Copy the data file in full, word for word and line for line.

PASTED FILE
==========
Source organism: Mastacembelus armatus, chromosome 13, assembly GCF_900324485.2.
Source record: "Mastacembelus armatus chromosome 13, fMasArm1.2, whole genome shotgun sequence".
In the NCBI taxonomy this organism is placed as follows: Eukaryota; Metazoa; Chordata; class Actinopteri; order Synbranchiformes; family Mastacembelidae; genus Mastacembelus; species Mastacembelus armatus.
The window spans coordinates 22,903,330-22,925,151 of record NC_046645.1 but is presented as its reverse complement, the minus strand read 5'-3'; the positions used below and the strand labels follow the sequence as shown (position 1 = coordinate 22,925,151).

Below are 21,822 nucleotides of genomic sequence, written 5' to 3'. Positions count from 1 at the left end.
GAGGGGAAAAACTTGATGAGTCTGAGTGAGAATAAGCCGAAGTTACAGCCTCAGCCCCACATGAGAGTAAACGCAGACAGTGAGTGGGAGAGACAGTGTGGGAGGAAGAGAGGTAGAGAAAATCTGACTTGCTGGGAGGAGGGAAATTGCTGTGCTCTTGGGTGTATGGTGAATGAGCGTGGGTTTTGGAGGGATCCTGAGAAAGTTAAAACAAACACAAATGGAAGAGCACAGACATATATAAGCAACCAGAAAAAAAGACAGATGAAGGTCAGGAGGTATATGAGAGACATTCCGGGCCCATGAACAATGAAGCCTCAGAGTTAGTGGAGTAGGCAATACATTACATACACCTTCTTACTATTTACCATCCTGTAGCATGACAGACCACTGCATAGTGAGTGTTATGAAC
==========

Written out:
Source organism: Mastacembelus armatus, chromosome 13, assembly GCF_900324485.2.
Source record: "Mastacembelus armatus chromosome 13, fMasArm1.2, whole genome shotgun sequence".
In the NCBI taxonomy this organism is placed as follows: Eukaryota; Metazoa; Chordata; class Actinopteri; order Synbranchiformes; family Mastacembelidae; genus Mastacembelus; species Mastacembelus armatus.
The window spans coordinates 22,903,330-22,925,151 of record NC_046645.1 but is presented as its reverse complement, the minus strand read 5'-3'; the positions used below and the strand labels follow the sequence as shown (position 1 = coordinate 22,925,151).

Below are 21,822 nucleotides of genomic sequence, written 5' to 3'. Positions count from 1 at the left end.
GAGGGGAAAAACTTGATGAGTCTGAGTGAGAATAAGCCGAAGTTACAGCCTCAGCCCCACATGAGAGTAAACGCAGACAGTGAGTGGGAGAGACAGTGTGGGAGGAAGAGAGGTAGAGAAAATCTGACTTGCTGGGAGGAGGGAAATTGCTGTGCTCTTGGGTGTATGGTGAATGAGCGTGGGTTTTGGAGGGATCCTGAGAAAGTTAAAACAAACACAAATGGAAGAGCACAGACATATATAAGCAACCAGAAAAAAAGACAGATGAAGGTCAGGAGGTATATGAGAGACATTCCGGGCCCATGAACAATGAAGCCTCAGAGTTAGTGGAGTAGGCAATACATTACATACACCTTCTTACTATTTACCATCCTGTAGCATGACAGACCACTGCATAGTGAGTGTTATGAAC